Adoption Voices

Circulating frequently within the adoption community is the notion that the average parent waits x amount of months; the average adoptive parent will experience x amount of failed adoptions; the average adoptive parent will work with x amount of agencies...the list goes on and on.  To find the average of something, one must take the sum of several quantities together and then divide this number by the total number of quantities.  Averages are helpful in finding a "dependable predictable" in a world of total unprediction.  If my car can get anywhere between 20-30 mpg in a given tank of gas, this 10 point variable means more to me in what I can predict from it if I find that on average my car gets 25 mpg.  Averages are also helpful in not only identifying a possible prediction, but further stratagizing ways to prevent or achieve it.  For example if I know that the car I am driving on average gets 25 mpg and I am going on a long distance trip in which I want to minimize a costly fuel expense, then my knowledge of an average may lead me to  take a different car that gets better gas mileage. 

So indisputably averages can be very helpful in bringing some security to a world of unpredictable variables. Where averages become problematic however, is when they are applied to human relationships.  Undoubtedly, nothing seems to be as scary as a new relationship, be that romantic, friendship, colleague, or even, yes even a woman you have been matched with to adopt a child.  The minute a new relationship begins, almost immediately we begin to factor the risks, looking instantly to any averages we can get our hands on to make us feel safe.  We buy books, promote authors to the best sellers list by researching the precious number (average) that will normalize our experience and give us some number to hedge our bets around.  

Here in lies the problem...averages can provide a sense of false security.  If our experience in a given situation differs greatly from an average, we are lead to be mistrusting.  If we enter into unpredictable waters, we use an average to try and calculate our emotional risk, thereby engaging in science rather then a human relationship.  This is most greatly seen in the adoption world in which the frequent message is, "the average adoptive parent will have x failed adoptions".   If you have subscribed to this message, then you are interpreting every action or word from the birthparent you have been matched with into two categories: "she's going to change her mind" or "she's going to go through with her adoption plan".  Allowing for a negative possibility will create an option for a negative possibility, which will generate an undue amount of time and energy to be generated towards a negative possibility.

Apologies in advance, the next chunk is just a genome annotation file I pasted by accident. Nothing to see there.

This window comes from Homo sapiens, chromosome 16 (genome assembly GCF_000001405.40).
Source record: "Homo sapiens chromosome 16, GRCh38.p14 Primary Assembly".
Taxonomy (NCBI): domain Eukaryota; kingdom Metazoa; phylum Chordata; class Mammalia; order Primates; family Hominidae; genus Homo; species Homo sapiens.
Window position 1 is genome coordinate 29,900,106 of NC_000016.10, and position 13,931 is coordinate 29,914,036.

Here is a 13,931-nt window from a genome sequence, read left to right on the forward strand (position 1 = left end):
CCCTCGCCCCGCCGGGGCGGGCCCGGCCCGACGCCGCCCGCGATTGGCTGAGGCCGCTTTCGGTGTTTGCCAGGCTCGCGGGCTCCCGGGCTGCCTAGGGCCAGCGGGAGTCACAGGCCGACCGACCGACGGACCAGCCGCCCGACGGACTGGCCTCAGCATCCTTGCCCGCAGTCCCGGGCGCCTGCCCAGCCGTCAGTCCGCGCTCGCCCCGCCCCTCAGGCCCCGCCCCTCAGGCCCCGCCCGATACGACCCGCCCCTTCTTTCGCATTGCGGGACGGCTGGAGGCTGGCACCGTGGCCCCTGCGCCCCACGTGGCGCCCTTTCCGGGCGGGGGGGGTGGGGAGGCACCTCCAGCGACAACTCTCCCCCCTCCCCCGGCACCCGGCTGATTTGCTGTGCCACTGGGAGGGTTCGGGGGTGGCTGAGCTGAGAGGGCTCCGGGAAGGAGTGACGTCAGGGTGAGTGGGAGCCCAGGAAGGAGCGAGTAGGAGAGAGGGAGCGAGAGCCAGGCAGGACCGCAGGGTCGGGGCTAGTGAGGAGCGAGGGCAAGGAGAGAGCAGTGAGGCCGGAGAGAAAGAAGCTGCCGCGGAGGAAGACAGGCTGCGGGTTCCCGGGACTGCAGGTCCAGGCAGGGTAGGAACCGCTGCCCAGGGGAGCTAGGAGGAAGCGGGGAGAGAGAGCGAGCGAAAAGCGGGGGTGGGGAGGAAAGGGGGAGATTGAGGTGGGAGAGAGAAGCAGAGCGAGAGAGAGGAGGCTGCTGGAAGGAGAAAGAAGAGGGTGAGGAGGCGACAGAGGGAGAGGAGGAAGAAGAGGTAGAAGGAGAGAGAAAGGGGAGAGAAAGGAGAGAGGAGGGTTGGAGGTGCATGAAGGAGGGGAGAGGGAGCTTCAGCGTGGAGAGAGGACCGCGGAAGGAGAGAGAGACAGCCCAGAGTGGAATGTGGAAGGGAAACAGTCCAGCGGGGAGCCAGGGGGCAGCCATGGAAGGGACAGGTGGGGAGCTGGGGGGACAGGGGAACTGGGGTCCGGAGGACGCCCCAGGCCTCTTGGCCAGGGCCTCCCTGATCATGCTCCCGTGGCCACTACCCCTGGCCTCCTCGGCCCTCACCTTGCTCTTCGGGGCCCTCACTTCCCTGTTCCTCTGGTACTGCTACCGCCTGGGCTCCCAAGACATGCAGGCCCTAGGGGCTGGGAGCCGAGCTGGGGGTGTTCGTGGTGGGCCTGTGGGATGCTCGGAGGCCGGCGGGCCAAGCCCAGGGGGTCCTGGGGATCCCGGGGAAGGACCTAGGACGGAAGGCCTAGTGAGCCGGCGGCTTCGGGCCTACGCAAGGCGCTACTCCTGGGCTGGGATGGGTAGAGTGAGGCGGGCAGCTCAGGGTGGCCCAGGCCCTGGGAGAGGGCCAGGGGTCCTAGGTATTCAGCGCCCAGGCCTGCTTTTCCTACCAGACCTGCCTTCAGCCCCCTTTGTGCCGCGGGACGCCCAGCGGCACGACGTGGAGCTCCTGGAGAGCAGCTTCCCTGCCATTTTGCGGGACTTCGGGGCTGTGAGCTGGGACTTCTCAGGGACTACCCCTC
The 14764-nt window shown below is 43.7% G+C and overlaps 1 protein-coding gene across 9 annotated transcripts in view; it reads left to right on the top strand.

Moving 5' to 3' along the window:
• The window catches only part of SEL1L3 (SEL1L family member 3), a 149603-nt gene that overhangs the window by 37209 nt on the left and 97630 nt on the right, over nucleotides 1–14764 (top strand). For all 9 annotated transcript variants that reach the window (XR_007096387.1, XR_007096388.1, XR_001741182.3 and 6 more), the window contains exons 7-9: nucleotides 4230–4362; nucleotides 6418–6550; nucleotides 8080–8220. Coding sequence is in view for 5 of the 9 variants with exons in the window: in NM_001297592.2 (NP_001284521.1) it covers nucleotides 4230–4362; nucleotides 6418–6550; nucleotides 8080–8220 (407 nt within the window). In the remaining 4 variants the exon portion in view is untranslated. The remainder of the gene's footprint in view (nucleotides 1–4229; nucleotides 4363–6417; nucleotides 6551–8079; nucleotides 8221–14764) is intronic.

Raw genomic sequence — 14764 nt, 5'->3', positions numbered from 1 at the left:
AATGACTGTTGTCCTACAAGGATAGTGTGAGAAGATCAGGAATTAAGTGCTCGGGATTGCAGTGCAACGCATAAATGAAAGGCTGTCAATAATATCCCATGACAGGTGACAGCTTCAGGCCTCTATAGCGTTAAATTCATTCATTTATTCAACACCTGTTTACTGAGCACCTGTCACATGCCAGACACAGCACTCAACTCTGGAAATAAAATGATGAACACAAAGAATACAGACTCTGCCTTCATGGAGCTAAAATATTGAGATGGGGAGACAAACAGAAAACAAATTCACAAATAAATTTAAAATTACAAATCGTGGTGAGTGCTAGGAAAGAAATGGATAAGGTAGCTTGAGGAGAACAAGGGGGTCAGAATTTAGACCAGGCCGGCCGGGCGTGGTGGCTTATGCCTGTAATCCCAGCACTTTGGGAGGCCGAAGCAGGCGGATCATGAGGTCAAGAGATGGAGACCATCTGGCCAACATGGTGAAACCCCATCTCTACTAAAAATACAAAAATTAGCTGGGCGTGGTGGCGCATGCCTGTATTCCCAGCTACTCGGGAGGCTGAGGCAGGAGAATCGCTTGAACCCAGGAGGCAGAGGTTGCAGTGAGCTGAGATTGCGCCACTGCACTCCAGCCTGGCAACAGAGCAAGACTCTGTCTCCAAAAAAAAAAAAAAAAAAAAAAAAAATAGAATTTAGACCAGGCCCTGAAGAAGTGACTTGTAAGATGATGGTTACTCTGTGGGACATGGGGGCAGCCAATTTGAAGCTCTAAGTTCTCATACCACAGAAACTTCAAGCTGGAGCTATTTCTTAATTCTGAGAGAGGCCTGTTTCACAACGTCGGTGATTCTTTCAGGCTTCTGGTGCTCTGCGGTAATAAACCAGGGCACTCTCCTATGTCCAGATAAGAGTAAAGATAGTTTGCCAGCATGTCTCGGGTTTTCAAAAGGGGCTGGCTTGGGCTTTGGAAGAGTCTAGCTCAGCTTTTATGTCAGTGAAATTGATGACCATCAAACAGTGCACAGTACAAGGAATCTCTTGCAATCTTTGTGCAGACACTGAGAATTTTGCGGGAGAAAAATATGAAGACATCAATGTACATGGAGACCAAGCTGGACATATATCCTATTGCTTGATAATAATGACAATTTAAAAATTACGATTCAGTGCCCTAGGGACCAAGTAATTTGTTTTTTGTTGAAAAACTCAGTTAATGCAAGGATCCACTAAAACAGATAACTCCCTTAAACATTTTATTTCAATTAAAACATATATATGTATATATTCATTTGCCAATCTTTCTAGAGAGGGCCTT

The solution? Ignore the average.  Work with the only information you have.  If she says she wants you to parent her child, then this is the truth to operate under.  Yes, there are scammers.  Yes, she can still change her mind.  Yes, you may be crushed emotionally and financially.  Your call however, is not to one is to his or her mother as well. A birthparent is not some obstacle or barrier to your dreams, she is the vehicle for you to get to them.  Whether or not that vehicle gets you directly to them, or drives you in a different direction that leads you to something greater, your reality is not controlled or confined by a mathematical equation.  Life is short, loving and being fully present in a situation regardless of the outcome will make you a far richer person. 
Be present, be bold, love always.  "Trust in the Lord with all of your heart and lean not on your own understanding, in all your ways acknowledge Him and He will make your paths straight." Proverbs 3: 5-6
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Tags: adopt, adopting, average, wait

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Replies to This Discussion

Very well said! Thank you! I know for me this journey has had ups and downs. Thru it all, I am so grateful for each moment. God has continued to be faithful. My husband and I have both grown so much throughout this journey. One constant thing God has specifically told me is that we just need to be ready.


I found averages very helpful with regard to setting realistic expectations. I think a balanced approach is reasonable in the precarious journey of adoption.  It is important to have faith in people and trust in the good will of others; however, one must be realistic as well.

We met two convincing scammers on our adoption journey. Those were painful encounters. I was glad to have been warned by our agency about that possibility. It empowered me to mitigate the hurt and disappointment.


When we finally met our son's birthmother, I needed a little time to trust her. She understood that, and she needed time to trust me and my husband as well.  As time went on, we built a strong, close relationship that only time together can truly solidify. But, it would have been reckless for us or for our son's birthmom to trust each other immediately. Knowing that some birthmoms decide to parent and some adoptive parents pull out of the arrangement, empowered each party to proceed with caution and care. Ultimately, everything worked out great, but that is not always the case.


As we consider beginning a second adoption, I will read about the averages, the possible disappointments, and the possible successes again. I will be full of hope and love, but I will have my eyes wide open.




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